Home Recording Studio Setups for Beginners [5 Must Haves]

Keaton Robbins | August 3, 2023

With so many options available on the market, choosing the right equipment for your home recording studio setup can be an overwhelming task for beginner voice actors.

That’s why we went straight to the source and asked a group of seasoned voice over professionals what equipment they recommend for voice actors who are just starting out. The Voices Insiders are a team of experts who share their insights and tips with the Voices community to help talent of all levels learn and grow in their voice over careers.

In this article

  1. The Beginner Home Studio Equipment Checklist
  2. Microphone
  3. Pop Filter
  4. Audio Interface
  5. Audio Recording and Editing Software
  6. A Quiet Space to Record
  7. Bonus Home Studio Equipment Tips from the Voices Insiders

The Beginner Home Studio Equipment Checklist

At a minimum, your home studio setup checklist should include a microphone, a pop filter, an audio interface, recording and editing software, and a quiet place to record.


While it may be tempting to select the cheapest microphone when starting as a voice actor, you’ll find you need a more robust mic with higher-quality output very quickly in your career. But keep in mind that the most expensive microphone may not be the right option for your home studio setup either.

When choosing the best microphone for your voice over needs, you’ll want to consider the two most common options: condenser and dynamic microphones. The condenser mic is the most popular choice of microphone due to its enhanced response sensitivity, which picks up greater detail in the voice. Dynamic microphones are the less sensitive option, which can be ideal when soundproofing is an issue, though this is at the expense of vocal detail.

Before you commit to a microphone, try out as many different styles as possible and keep your budget in mind. If your perfect microphone is out of your price range, remember, you can always upgrade in the future.

Kim Handysides:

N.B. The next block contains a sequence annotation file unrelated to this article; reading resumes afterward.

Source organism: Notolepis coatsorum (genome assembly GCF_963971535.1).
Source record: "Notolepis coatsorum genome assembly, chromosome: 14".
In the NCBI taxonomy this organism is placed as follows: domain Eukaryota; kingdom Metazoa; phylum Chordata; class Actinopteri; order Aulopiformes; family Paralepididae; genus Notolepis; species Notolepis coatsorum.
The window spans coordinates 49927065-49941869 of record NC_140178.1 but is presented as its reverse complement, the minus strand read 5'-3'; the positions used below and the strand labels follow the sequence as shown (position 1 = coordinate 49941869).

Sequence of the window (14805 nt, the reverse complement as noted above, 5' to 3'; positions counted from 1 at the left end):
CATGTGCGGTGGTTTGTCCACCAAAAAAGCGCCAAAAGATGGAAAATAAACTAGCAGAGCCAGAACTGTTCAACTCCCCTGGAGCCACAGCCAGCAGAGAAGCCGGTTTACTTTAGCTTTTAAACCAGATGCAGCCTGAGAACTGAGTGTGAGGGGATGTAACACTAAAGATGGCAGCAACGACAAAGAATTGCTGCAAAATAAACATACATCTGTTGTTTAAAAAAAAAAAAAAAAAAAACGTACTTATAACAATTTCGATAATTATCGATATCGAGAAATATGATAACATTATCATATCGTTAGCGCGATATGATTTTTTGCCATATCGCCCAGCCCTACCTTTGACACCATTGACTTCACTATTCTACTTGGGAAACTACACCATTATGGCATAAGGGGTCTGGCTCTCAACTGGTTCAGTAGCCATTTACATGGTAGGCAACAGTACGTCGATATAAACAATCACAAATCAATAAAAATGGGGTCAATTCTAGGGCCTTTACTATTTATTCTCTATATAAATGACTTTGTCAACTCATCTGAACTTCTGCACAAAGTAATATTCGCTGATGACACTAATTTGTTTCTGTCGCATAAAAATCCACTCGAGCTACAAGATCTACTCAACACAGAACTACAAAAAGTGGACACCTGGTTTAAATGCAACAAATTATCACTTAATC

Kim uses a Neumann TLM103 Condenser Microphone.

For beginners, I recommend the Sennheiser MKE 600 or other directional mics with a VOMO portable studio, or the RØDE NT1-A with a sound-treated environment.

Sandra Osborne:

Sandra uses a Neumann TLM103 Condenser Microphone.

For recording equipment: A FANTASTIC starting microphone is the RØDE NT1A. It has incredible sound for the price. I’ve since upgraded to a Neumann, but I used the RØDE for some major gigs in the past and had quality sound.

Doug Barron:

Doug uses a Sennheiser MD 421.

I recommend beginners start with a good microphone like a Sennheiser or an Audio-Technica.

Laura Schreiber:

Laura uses a Neumann TLM103 Condenser Microphone. 

I recommend buying three mic options and trying them out in your studio and returning what does not work. My first mic was a mid-range mic in terms of price, a CAD Equitek E100S. I think I brought home a comparable RØDE NT1, and there was a third. Everyone’s voice is different — I have a high voice with no bottom, so what is right for me might not be right for a lot of people. For example, I love the TLM 103, but the 102 is too dark for me. So, you’ll need to find a place that will let you try out mics within your price range.

Jesse Adam:

Jesse uses an Advanced Audio CM87 Microphone.

If you’re just starting out, make your mic the biggest percentage of your budget. Don’t skimp on that. 

If you go cheap on your mic, there really isn’t much you can do to improve its sound. Potential clients can hear the difference between a cheap mic and someone with a higher-end mic. You may give the best reads in the world, but if the mic and sound quality aren’t there, you’re shooting yourself in the foot. 

Pop Filter

A pop filter is a helpful tool to help eliminate unwanted sounds such as popping, sibilance, and plosives. These sounds generally occur when your mouth is positioned too close to the microphone. A pop filter acts as a barrier to cut down the impact of fast-moving air while helping you maintain the appropriate distance from the mic.

While the Voices Insiders did not share a specific product recommendation, many of our experts encouraged the use of pop filters in your beginner home studio setup.

For voice actors of any experience level, there are two different types of pop filters you’ll want to consider: nylon mesh pop filters and metallic mesh or metal pop filters. Nylon is a budget-friendly option and is also the most popular type of pop filter, while metallic or metal pop filters are known for their durability and smaller size.